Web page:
Saturday afternoon; Smithhaven Mall. Spencers (big shock there). Shopping for a birthday card for my brother. (yes, Spencers sells birthday cards..) Finding a card a liked, I bring it up to the stoner cashier for purchase. Now, I'm calling him a stoner, because I'm trying to give him the benefit of the doubt here; to say otherwise would imply that he really was, in fact, seriously mentally challenged. Now if that was the case then I must truly apologize in advance, I don't make fun of the handicapped; but I have a hard time believing that, equal rights aside, even Spencers would let a mentally handicapped individual handle the cash drawer by himself. So, for the sake of the story, we'll just assume he was a stoner. Anyway, I bring the card up to the stoner, who takes his sweet time ringing up the order... the order of ONE birthday card mind you. He asks me if that is all; I say yes. Time passes. He asks me if I'd like a Spencers preferred customer card. I say no. Time passes. He asks, "Are you sure?" I say yes, I'm sure. More time passes. He starts to say the price of the card.... "Twenty four............um, wait....." It takes him a full 15 seconds to realize a single birthday card shouldn't cost twenty four dollars. "$2.40" he finally says. I quickly hand him a five, my patience starting to wear thin. I never in my wildest dreams expected the next phrase...

"....would you like a gift receipt?"

"Uh... wha? Ummm.. aaaa....errrr... huh?" That's what went through my mind in the span of a split second. A gift receipt..... for a birthday card. I'd give real money to see the security camera footage of my face as the question was posed to me. As it stood I simply just said, "No" and forced the muscles in my eyes from rolling back in disbelief. Had it not already taken way too long to purchase a single birthday card, I might have actually called him on it, said "Yes, please", gotten a gift receipt and had my brother try to return it for a full refund... signed, licked and all. But I just wasn't in the mood, holiday shopping will do that to you.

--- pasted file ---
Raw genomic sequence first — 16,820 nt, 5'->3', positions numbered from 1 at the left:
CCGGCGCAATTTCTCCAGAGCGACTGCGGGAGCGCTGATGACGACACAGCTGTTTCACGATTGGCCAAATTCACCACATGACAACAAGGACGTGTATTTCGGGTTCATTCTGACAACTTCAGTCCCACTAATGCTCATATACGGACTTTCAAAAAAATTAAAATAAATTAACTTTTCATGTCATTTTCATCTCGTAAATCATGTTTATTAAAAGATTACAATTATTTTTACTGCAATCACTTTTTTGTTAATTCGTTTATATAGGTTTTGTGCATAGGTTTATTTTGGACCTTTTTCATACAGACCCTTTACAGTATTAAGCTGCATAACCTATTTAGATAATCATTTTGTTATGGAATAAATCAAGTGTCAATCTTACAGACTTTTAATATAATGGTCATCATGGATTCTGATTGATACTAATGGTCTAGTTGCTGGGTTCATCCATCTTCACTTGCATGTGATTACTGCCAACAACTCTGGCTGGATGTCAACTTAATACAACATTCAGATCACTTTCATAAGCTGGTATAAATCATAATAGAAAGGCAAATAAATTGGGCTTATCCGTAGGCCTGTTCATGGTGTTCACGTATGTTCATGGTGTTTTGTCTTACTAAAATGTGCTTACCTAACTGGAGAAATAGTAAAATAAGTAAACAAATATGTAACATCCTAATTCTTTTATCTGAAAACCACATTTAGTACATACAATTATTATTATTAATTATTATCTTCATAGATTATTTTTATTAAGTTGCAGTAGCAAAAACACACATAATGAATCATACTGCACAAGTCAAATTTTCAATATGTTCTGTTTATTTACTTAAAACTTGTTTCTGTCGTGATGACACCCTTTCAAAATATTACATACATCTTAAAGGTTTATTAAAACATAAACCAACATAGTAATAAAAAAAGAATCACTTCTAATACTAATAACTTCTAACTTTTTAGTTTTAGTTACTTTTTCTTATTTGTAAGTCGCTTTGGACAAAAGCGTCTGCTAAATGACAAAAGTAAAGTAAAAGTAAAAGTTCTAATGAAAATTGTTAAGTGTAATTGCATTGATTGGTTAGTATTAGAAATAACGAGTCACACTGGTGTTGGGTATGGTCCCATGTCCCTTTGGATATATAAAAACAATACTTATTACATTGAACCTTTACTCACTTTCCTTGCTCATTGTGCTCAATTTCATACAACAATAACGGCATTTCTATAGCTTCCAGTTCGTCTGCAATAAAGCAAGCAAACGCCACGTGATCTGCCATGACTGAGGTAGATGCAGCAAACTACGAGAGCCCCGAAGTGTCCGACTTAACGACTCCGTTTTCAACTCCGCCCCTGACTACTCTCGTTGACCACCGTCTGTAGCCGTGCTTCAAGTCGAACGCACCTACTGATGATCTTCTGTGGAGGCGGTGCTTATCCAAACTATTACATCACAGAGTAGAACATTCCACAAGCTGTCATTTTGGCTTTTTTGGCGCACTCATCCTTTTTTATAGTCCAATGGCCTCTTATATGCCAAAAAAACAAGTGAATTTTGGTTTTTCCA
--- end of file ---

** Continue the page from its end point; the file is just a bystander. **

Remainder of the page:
Next time, however, I will be prepared.



Bush's Days are Numbered, Literally

2007-11-01T10:54:13.551-04:00

Taking a political cue from my friend Rich's blog (Criteria for Impeachment), I decided to write a small post about something I found in the mall while shopping the other day which confirmed the state of Mr. Bush's popularity. It still baffles me how it seems, at least in my daily life, that Bush denouncers outnumber Bush supporters about 100-1, yet he was elected not once but TWICE. It still baffles me that this man most likely holds the record as being the most loathed and hated U.S. President in the history of our country, and yet he still gleefully holds the reigns of our lives. "The most hated President? Isn't that a bit harsh?" you might say (you probably wouldn't, but you might just to keep the conversation going). Well, look, every President in my recent memory has had his fair share of foibles, and subsequently has been ripped apart by the media, late-night talk show hosts, and stand-up comedians worldwide. It comes with the territory, and Bush is no different. But what makes him stand out, however, is the LEVEL of abuse he elicits. Never before have I seen so many anti-presidential memorabilia sold in stores; entire books written JUST about a President's lack of verbal skills; movies made about a President's alleged involvement in terrorist activities, and now, this:

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A calendar dedicated solely to counting down the final days of a President's reign of terror. Priceless. It's non-aggressive protestation at it's finest, and really gives a new literal meaning to the phrase "his days are numbered". What I found even funnier, however, was while looking for an image of this year's calendar, I discovered that for the past several years this company has put out this calendar, slowly counting down the days until this man is finally and forcefully removed from office. Now how many Presidents have you known to evoke this kind of animosity from the American people?



Got a Buck? Go Elsewhere

2007-10-22T16:11:15.419-04:00